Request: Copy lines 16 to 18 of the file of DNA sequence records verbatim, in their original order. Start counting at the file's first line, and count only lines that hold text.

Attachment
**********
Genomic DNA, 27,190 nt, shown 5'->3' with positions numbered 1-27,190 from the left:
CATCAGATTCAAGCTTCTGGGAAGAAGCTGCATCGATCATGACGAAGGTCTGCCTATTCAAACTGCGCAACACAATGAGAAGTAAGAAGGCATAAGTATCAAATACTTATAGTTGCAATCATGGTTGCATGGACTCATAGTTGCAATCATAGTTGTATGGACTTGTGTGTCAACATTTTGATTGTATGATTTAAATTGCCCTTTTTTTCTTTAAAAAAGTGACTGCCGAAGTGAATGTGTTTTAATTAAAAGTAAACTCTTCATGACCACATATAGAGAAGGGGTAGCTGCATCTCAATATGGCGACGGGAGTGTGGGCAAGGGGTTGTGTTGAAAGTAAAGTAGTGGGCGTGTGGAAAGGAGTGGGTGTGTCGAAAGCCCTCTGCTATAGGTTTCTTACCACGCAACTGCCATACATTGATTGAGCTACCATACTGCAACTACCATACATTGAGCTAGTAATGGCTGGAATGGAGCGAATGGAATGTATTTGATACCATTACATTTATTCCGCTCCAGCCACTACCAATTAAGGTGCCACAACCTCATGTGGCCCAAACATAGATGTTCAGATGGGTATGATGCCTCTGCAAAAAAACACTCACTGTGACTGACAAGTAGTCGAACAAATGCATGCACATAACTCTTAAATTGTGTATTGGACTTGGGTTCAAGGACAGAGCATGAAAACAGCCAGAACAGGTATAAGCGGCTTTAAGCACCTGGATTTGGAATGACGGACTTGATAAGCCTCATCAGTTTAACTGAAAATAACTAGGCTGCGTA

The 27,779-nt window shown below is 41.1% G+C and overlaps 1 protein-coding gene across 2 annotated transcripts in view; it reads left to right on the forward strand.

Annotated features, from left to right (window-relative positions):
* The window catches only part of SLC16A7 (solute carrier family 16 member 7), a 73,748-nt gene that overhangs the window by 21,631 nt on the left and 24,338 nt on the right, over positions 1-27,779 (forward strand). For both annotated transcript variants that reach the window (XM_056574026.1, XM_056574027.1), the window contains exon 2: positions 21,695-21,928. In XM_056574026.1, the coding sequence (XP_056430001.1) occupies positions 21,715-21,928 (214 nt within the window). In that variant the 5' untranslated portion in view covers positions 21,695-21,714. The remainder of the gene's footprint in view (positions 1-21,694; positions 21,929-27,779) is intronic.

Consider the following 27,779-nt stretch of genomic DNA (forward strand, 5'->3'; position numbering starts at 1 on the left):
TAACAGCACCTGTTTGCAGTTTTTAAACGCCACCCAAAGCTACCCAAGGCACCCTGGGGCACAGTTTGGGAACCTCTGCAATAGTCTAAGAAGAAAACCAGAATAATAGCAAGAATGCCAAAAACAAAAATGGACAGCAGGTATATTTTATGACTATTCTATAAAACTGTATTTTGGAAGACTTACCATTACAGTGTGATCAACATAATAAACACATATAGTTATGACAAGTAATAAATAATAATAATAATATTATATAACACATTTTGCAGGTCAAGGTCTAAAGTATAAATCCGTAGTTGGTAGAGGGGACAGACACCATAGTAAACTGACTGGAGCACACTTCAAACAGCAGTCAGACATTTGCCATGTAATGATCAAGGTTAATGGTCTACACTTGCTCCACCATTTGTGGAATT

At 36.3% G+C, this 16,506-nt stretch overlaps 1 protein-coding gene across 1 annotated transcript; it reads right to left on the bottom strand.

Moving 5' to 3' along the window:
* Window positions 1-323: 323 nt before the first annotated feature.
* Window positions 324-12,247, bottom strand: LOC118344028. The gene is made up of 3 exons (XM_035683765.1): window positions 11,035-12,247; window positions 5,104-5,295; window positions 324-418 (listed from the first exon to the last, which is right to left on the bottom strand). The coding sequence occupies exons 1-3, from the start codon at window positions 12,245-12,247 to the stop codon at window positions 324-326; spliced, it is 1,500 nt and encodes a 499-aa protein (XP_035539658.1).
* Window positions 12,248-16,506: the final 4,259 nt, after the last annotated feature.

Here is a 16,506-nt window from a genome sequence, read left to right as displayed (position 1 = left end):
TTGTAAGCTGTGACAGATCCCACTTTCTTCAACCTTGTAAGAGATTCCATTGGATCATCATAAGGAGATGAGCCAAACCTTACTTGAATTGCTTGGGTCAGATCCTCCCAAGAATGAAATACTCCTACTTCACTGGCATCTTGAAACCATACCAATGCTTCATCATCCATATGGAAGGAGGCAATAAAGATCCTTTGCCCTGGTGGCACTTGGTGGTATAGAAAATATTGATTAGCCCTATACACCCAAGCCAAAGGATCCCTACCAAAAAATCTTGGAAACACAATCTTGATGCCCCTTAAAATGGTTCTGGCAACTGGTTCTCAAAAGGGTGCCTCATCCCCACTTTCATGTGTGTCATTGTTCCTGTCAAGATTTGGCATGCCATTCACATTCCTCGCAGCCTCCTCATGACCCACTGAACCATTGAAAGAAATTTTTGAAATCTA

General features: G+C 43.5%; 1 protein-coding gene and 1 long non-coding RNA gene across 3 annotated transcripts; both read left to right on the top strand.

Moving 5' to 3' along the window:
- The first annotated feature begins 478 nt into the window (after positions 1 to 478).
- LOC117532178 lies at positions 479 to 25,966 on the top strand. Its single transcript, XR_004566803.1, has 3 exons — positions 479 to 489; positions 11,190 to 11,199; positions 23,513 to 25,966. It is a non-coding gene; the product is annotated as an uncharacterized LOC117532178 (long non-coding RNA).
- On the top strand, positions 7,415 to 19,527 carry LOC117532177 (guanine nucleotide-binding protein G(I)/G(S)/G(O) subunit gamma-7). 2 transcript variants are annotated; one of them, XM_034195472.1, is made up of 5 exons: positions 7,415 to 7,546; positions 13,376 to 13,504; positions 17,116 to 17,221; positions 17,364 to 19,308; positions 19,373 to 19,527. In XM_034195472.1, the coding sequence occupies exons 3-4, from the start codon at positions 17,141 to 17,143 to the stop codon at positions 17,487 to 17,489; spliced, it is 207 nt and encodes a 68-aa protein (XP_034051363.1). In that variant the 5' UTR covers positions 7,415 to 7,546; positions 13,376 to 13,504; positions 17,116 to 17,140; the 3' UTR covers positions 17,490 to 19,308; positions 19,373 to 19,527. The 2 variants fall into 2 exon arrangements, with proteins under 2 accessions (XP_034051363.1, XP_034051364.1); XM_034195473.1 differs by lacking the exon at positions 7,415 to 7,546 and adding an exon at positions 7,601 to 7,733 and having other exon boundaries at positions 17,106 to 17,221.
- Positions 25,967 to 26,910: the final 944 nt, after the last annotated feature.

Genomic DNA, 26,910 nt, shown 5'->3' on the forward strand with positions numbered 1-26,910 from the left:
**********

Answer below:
Moving 5' to 3' along the window:
- The first annotated feature begins 478 nt into the window (after positions 1 to 478).
- LOC117532178 lies at positions 479 to 25,966 on the top strand. Its single transcript, XR_004566803.1, has 3 exons — positions 479 to 489; positions 11,190 to 11,199; positions 23,513 to 25,966. It is a non-coding gene; the product is annotated as an uncharacterized LOC117532178 (long non-coding RNA).